TALK Tourism in 2013 offers a number of options including private or group tours, full and half day tours, walking tours, cycle tours, drumming workhops, gumboot dancing workshops, art tours, lunch with a Sowetan family and performances by local artists (by arrangement). To book call + 27 (0)11982 2088. TALK Tours is part of the Soweto-based NGO Phaphama Initiatives. Click here for a list of current tours.
Phaphama has worked with and in the Sowetan community for more than 20 years, doing anti-violence, gender reconciliation and youth development work. This makes us part of a network of community-based organisations and families who have a rich experience of sharing their contemporary, urban African life with visitors.
TALK Tourism’s mission is to create inspiring opportunities for indigenous communities in Africa to share their lives with people from different cultures, in ways that generate employment, uphold personal and cultural dignity, and are mutually enriching. We regularly run school and university group trips.
Join a TALK tour which offers:
- a friendly, “in-touch” group leader
- small or larger groups
- a relaxed pace
- a South African partner for every two visitors
- learning to greet in an African language
- lots of opportunity to ask questions
- lunch with a family
- visiting sites of historical interest and community-based projects
- flexibility to suit the interests of visitors
- value for money
An open, enquiring mind and lots of friendliness!
As a genuine community-based tourism initiative, we commit ourselves to contributing 60% of visitors’ fees to local people, while the remaining amount supports our other peace-building work.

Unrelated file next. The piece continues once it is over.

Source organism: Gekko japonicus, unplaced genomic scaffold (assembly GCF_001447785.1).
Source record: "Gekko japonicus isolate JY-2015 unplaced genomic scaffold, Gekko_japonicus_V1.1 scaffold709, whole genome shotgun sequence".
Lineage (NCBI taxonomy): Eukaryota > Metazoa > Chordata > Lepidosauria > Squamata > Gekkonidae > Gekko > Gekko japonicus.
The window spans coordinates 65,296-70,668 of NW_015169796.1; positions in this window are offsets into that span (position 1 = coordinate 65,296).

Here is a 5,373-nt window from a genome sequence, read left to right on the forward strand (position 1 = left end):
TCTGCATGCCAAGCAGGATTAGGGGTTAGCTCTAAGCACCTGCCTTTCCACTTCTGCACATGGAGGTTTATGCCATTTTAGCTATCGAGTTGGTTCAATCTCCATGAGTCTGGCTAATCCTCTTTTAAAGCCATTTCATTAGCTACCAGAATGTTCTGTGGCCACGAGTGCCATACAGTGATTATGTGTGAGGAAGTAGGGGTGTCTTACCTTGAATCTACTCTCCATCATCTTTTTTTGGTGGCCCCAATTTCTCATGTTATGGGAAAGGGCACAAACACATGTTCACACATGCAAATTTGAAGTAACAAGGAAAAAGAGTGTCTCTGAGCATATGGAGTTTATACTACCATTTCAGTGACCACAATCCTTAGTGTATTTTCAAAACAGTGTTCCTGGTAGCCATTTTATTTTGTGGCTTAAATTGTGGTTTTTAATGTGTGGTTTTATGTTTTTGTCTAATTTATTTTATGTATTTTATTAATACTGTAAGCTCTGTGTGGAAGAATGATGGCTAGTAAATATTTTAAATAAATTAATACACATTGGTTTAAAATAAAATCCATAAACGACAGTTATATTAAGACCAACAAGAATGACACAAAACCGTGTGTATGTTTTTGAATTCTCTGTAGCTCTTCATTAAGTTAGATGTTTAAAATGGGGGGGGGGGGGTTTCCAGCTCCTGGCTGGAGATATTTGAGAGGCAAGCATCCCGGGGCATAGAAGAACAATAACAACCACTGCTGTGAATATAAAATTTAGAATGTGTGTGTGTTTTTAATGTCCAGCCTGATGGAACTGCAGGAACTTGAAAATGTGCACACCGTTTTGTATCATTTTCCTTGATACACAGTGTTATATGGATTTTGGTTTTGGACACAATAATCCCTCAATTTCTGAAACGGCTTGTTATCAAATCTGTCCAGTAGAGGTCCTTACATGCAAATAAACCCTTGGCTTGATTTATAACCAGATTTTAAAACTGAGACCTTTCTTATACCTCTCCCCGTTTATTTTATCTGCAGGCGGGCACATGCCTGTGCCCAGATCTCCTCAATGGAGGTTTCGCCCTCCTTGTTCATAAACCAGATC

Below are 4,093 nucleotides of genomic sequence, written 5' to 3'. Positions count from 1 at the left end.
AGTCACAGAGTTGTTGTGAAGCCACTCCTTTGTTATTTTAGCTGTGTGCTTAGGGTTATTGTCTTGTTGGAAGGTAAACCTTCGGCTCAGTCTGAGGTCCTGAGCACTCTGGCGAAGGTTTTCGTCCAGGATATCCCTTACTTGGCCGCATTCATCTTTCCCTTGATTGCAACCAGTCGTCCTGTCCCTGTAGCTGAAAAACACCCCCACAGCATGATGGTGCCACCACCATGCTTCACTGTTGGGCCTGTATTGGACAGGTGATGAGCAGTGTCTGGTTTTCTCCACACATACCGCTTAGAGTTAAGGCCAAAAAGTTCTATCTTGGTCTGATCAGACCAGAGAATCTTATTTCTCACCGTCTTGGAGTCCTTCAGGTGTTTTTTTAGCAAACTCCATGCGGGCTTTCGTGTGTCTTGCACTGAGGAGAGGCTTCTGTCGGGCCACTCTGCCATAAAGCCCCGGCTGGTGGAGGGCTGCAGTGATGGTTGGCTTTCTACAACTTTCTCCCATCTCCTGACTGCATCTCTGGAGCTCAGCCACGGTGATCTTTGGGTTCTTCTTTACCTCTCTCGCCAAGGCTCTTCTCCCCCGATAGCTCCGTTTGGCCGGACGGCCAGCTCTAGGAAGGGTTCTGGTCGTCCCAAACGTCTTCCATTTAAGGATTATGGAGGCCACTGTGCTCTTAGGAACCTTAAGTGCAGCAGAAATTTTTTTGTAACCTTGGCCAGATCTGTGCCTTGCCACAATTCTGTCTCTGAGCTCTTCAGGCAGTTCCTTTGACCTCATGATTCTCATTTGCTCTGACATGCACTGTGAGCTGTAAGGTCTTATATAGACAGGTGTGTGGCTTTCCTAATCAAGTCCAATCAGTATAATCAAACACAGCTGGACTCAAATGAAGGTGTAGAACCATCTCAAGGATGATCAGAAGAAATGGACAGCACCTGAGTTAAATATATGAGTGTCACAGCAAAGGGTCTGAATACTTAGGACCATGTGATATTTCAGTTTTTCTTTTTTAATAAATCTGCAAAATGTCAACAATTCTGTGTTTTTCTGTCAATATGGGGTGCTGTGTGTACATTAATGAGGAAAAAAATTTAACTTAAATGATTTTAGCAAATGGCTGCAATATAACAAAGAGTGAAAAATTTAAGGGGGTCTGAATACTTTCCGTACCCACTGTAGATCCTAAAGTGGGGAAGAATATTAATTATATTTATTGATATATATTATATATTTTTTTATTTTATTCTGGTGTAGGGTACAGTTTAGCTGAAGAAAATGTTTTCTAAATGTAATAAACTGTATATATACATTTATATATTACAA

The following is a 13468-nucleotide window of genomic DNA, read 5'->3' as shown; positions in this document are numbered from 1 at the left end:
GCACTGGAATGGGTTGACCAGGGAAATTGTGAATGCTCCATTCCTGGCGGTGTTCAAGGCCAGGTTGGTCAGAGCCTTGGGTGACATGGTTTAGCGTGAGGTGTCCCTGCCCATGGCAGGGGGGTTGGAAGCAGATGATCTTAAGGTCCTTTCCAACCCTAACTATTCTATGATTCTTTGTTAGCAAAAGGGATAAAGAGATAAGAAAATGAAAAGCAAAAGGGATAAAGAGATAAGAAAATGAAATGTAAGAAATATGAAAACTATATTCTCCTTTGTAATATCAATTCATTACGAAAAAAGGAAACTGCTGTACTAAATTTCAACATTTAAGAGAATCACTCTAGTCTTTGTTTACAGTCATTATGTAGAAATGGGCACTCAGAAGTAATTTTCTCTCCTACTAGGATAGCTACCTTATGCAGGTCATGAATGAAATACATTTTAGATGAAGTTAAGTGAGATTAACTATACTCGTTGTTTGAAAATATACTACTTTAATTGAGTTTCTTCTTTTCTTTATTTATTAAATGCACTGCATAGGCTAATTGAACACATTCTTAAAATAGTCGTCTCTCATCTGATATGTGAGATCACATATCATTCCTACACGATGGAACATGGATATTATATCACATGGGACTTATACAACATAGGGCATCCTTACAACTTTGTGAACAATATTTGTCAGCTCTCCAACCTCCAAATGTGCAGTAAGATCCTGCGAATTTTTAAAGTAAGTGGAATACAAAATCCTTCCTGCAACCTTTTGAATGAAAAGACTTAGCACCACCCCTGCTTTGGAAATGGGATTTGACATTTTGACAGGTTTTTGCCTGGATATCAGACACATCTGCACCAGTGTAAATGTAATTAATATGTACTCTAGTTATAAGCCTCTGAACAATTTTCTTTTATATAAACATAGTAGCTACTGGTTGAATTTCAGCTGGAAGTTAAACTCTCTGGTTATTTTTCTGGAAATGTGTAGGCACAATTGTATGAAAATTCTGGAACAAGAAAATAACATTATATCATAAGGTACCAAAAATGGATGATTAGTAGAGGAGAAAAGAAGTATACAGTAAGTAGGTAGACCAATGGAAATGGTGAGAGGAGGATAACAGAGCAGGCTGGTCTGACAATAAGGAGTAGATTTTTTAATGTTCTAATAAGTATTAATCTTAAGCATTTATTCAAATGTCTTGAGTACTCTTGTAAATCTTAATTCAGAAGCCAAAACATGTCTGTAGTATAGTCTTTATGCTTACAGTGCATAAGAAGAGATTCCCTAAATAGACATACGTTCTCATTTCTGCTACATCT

Phaphama also receives requests from people from South Africa and other countries wanting to visit a family in Soweto or other rural areas for a day or longer. We can arrange home-stays for people in Soweto, Mnambithi and Mahlabathini, among other places, always using the families of Phaphama helpers, who are remunerated for their service. Visitors are accompanied by trained Phaphama hosts on these trips. As these destinations are not commercial tourist locations, the emphasis is on fitting in with the family and experiencing their daily life, rather than on being treated like a visitor who needs to be waited upon.
Such an exposure provides visitors with an opportunity to meet and spend time with local South Africans. They learn to greet in an African language, acquire an African name and engage in a role-play or two dealing with pertinent cultural issues. The singing too is interactive i.e. the hosts do not merely put on a “show” for the visitors: instead the tourists are taught a few simple songs, including the dance steps to accompany the music. A traditional African meal of inyama, iphalishi, imifino, umsobho, amazambane, ithanga nechakalaka is prepared and served by Phaphama hosts. This is an opportunity for visitors to socialise with local people and ask all the questions they may have about our very special country. In the process, they experience a little of the work of Phaphama i.e. its programmes that transform human relationships in prisons, schools, communities and the corporate sector.